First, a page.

In PFM the high side FET is turned on in a burst of one or more cycles to provide energy to the load. The frequency of these bursts is adjusted to regulate the output, while diode emulation is used to maximize efficiency (see the Glossary). This mode provides high light-load efficiency by reducing the amount of input supply current required to regulate the output voltage at small loads. This trades off very good light load efficiency for larger output voltage ripple and variable switching frequency. Also, a small increase in the output voltage occurs in PFM. The actual switching frequency and output voltage ripple will depend on the input voltage, output voltage, and load. Typical switching waveforms for PFM are shown in Figure 8-8. See the Section for output voltage variation in AUTO mode. The SYNC input is ignored during PFM operation.

A unique feature of this device is that a minimum input voltage is required for the regulator to switch from PWM to PFM at light load. This feature is a consequence of the advanced architecture employed to provide high efficiency at light loads. Figure 8-9 and Figure 8-10 indicates typical values of input voltage required to switch modes at no load. Also, once the regulator switches to PFM, at light load, it remains in that mode if the input voltage is reduced.

GUID-CC25F595-F5CF-46A5-A33D-A3DB1D01CA80-low.gifFigure 8-8 Typical PFM Switching Waveforms
GUID-22064B50-73CB-4470-AED3-EB87B6C01672-low.gifFigure 8-10 Input Voltage for Mode Change — Fixed 3.3-V Output, 2.2-µH Inductor
GUID-9B4C1A69-4427-46AC-B023-8529C13D41E5-low.gifFigure 8-9 Input Voltage for Mode Change — Fixed 5-V Output, 2.2-µH Inductor

IQ_VIN is the current consumed by a converter utilizing a LM53635-Q1 or LM53625-Q1 device while regulating without a load. While operating without a load, the LM53635-Q1 or LM53625-Q1 is only powering itself. The device draws power from two sources, its VIN pin, IQ, and either its FB pin for fixed versions or BIAS pin for adjustable versions, IB. Since BIAS or FB is connected to the output of the circuit, the power consumed is converted from input power with an effective efficiency, ηeff, of approximately 80 %. Here, effective efficiency is the added input power needed when lightly loading the converter of the LM53625-Q1 and LM53635- Q1 devices and is divided by the corresponding additional load. This allows unloaded current to be calculated as follows:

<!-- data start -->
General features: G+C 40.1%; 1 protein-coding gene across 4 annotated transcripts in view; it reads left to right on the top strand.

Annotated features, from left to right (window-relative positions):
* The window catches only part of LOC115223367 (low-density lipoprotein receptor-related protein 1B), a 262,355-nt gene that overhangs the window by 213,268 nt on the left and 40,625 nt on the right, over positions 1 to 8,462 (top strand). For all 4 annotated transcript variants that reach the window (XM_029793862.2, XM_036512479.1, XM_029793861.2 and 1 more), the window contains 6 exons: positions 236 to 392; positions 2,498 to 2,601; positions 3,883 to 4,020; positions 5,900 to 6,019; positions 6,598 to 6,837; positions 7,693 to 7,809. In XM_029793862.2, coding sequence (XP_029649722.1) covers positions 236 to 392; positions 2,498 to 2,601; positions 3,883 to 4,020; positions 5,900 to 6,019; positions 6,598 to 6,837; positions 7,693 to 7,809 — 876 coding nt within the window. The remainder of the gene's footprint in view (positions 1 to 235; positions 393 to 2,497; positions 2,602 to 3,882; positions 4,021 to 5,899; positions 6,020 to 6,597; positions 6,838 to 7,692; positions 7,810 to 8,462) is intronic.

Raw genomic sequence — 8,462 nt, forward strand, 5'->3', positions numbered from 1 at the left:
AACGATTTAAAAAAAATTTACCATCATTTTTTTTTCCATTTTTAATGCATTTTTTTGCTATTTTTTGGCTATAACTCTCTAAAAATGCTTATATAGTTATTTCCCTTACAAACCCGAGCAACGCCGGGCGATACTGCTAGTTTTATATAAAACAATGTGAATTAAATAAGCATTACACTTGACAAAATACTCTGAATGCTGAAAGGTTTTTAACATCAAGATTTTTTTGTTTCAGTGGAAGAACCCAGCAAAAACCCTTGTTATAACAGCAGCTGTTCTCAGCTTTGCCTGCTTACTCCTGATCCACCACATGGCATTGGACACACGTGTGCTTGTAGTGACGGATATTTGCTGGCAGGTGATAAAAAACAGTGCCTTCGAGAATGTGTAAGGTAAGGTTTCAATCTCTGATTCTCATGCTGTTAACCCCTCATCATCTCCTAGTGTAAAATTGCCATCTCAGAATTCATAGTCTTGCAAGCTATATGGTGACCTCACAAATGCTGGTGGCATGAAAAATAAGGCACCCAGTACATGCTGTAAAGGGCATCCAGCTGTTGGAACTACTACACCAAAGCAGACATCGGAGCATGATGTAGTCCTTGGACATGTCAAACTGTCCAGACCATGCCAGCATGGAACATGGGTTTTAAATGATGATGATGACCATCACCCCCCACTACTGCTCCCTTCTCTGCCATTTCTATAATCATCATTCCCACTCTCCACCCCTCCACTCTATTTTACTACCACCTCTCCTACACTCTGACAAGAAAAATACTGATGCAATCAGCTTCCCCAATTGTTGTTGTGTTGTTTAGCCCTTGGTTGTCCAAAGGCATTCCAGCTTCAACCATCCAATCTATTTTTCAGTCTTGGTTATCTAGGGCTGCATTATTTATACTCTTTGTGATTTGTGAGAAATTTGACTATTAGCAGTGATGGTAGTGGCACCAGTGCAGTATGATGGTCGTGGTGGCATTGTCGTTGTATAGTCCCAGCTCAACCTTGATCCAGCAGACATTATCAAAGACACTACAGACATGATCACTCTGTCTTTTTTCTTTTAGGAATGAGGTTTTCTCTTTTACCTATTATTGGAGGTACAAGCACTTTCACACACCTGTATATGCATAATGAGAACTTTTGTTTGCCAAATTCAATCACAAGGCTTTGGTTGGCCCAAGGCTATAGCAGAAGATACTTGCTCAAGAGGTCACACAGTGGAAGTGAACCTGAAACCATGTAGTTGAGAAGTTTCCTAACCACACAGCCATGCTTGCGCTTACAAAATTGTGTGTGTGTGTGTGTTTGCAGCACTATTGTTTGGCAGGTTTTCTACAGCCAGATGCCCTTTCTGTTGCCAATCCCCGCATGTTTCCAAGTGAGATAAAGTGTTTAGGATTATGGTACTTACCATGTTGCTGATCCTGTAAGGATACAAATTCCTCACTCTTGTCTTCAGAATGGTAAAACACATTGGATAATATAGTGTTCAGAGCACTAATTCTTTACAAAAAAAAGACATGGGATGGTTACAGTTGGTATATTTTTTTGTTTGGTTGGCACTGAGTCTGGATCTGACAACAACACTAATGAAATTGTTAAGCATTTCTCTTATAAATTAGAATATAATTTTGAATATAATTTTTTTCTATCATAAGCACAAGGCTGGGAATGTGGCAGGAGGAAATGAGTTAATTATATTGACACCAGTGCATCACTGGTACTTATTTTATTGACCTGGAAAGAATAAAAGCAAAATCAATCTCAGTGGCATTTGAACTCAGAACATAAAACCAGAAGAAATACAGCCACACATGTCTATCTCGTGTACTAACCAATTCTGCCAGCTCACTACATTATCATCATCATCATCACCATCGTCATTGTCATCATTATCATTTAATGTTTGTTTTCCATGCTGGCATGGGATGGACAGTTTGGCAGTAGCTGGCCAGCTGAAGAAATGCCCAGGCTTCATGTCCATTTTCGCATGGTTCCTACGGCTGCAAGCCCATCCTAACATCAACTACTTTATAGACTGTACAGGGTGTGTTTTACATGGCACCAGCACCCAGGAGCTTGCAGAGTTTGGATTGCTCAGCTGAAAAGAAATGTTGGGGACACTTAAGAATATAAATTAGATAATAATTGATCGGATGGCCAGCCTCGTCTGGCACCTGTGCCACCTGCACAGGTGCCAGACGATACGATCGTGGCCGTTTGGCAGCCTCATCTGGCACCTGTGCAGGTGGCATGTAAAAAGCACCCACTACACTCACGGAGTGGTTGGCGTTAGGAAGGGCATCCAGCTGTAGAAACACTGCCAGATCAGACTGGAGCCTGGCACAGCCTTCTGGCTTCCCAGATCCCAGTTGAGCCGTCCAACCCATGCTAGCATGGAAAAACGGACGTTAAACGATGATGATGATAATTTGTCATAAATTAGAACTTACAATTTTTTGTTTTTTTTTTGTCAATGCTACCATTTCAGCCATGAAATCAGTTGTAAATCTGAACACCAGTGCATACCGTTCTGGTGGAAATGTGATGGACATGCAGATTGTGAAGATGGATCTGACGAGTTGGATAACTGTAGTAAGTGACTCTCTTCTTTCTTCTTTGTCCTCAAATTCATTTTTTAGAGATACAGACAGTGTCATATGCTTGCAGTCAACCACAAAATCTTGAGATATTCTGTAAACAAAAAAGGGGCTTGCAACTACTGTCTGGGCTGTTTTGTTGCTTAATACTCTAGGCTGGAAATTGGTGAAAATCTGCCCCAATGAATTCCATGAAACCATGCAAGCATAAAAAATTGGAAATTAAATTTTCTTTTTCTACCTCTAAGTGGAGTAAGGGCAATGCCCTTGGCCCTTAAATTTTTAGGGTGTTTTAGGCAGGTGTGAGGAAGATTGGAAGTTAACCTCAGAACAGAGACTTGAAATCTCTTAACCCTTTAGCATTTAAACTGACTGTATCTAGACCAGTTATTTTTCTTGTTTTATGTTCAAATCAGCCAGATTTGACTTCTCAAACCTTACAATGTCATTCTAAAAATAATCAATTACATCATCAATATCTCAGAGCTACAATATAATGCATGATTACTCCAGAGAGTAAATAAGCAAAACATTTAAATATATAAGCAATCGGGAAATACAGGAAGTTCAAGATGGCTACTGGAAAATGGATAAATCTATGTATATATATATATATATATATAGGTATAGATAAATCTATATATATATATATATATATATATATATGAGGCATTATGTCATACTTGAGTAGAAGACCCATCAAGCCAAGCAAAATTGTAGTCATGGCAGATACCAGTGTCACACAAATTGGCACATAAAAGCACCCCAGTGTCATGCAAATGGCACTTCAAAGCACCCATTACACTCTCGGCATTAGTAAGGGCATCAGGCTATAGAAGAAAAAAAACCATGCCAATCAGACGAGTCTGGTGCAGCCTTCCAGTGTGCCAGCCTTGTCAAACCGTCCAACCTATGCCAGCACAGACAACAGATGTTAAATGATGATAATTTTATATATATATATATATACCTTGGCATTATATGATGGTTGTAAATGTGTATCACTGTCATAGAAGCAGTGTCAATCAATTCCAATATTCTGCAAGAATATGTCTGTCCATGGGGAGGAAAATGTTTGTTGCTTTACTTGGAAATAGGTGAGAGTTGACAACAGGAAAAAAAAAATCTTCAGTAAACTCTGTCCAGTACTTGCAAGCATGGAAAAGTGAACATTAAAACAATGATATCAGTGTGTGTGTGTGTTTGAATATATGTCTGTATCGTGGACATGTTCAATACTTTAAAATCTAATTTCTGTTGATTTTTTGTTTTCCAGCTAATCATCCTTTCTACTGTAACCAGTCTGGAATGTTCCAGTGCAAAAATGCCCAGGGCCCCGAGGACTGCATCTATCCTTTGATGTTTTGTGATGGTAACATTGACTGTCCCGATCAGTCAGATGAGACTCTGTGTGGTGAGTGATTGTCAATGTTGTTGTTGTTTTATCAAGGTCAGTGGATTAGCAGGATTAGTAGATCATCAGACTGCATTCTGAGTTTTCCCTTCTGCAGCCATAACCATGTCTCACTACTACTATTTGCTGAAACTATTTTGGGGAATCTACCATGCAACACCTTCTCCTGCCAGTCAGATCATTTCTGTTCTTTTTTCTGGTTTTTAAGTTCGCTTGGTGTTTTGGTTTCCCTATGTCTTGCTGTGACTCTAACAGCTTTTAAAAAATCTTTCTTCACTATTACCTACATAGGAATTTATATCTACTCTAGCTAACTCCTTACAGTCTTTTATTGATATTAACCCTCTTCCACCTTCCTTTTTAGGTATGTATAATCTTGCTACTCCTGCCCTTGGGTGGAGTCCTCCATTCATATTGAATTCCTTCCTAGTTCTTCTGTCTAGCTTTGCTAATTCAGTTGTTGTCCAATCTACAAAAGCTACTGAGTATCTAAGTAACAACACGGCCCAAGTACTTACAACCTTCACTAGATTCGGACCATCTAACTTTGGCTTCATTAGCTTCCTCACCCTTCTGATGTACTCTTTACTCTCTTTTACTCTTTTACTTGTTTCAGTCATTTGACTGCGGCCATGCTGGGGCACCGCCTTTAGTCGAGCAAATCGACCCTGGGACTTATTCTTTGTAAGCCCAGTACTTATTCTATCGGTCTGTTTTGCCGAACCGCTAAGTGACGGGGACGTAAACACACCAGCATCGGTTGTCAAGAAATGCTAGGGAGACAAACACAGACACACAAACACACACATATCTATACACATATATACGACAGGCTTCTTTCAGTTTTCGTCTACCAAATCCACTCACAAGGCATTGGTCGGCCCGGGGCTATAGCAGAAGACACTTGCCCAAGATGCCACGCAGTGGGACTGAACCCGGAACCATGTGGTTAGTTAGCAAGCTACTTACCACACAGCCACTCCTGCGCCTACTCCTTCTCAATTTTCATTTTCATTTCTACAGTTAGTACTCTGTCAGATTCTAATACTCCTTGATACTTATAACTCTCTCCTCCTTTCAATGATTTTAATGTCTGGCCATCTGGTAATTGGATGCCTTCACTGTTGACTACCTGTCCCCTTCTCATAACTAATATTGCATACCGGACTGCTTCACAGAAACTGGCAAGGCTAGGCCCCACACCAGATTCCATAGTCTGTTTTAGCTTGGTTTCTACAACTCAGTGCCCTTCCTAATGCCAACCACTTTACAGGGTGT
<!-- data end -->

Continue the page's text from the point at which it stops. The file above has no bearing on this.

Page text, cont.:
Equation 2. GUID-5DECA310-AA5C-4A4F-AB68-39DA26C8649A-low.gif


  • IQ_VIN is the current consumed by the operating (switching) buck converter utilizing the LM53625-Q1 or LM53635-Q1 while unloaded.
  • IQ is the current drawn by the LM53625-Q1 or LM53635-Q1 from its VIN terminal. See IQ in Section 7.5.
  • IEN is current drawn by the LM53625-Q1 or LM53635-Q1 from its EN terminal. Include this current if EN is connected to VIN. See IEN in Section 7.5. Note that this current drops to a very low value if connected to a voltage less than 5 V.
  • IB is bias/feedback current drawn by the LM53625-Q1 or LM53635-Q1 while the Buck converter utilizing it is unloaded. See IB in Section 7.5.
  • Idiv is the current drawn by the feedback voltage divider used to set output voltage for adjustable devices. This current is zero for fixed output voltage devices.
  • ηeff is the light load efficiency of the Buck converter with IQ_VIN removed from the input current of the buck converter input current. 0.8 is a conservative value that can be used under normal operating conditions.

The EN pin consumes a few micro-amperes when tied to high; see IEN. Add IEN to IQ as shown in Equation 2 if EN is tied to VIN. If EN is tied to a voltage less than 5 V, virtually no current is consumed allowing EN to be used as an UVLO pin once a voltage divider is added.